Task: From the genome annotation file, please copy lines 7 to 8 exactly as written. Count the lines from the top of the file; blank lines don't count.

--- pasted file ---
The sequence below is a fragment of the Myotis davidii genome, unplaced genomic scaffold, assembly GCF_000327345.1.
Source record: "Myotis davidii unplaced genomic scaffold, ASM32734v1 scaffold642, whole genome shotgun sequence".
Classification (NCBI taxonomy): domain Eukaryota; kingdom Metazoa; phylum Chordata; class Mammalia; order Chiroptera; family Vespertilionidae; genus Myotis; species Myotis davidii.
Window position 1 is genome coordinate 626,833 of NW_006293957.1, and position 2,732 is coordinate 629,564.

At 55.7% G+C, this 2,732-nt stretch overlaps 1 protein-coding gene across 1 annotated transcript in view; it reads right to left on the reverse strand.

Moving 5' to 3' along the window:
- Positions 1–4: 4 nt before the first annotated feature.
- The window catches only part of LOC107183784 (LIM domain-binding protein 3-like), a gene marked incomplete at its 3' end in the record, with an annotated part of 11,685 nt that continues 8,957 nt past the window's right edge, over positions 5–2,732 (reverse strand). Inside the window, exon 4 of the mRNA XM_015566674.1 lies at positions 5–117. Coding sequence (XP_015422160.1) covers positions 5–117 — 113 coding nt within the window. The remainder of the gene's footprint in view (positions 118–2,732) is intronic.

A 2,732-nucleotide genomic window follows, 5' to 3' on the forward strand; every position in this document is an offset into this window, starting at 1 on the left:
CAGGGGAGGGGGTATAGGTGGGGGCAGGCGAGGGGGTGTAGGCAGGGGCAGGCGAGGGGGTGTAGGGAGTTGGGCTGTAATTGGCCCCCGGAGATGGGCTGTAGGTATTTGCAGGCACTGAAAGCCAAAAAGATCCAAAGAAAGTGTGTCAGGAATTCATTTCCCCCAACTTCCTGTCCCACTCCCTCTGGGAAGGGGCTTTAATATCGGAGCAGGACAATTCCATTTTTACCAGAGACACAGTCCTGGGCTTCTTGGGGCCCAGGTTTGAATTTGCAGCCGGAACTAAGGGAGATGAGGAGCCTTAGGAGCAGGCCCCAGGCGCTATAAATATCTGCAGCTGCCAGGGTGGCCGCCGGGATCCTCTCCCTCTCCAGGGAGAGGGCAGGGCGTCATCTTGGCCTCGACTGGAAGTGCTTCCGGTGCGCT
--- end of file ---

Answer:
- Positions 1–4: 4 nt before the first annotated feature.
- The window catches only part of LOC107183784 (LIM domain-binding protein 3-like), a gene marked incomplete at its 3' end in the record, with an annotated part of 11,685 nt that continues 8,957 nt past the window's right edge, over positions 5–2,732 (reverse strand). Inside the window, exon 4 of the mRNA XM_015566674.1 lies at positions 5–117. Coding sequence (XP_015422160.1) covers positions 5–117 — 113 coding nt within the window. The remainder of the gene's footprint in view (positions 118–2,732) is intronic.